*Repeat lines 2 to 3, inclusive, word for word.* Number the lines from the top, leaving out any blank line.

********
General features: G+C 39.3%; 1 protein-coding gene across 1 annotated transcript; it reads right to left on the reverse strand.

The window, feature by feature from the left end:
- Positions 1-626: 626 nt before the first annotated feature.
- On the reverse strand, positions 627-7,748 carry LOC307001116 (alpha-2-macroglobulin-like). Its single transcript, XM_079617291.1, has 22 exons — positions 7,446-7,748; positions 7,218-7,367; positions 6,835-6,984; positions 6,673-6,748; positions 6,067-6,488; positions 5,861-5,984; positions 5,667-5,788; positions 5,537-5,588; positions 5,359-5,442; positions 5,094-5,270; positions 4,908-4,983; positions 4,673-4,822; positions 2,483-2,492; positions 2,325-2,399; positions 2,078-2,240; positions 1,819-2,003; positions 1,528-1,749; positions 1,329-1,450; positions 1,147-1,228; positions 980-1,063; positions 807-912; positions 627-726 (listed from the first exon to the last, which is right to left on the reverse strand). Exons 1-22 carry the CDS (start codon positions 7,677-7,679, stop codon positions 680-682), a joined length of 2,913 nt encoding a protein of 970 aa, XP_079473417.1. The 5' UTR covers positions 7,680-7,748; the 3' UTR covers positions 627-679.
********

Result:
The window, feature by feature from the left end:
- Positions 1-626: 626 nt before the first annotated feature.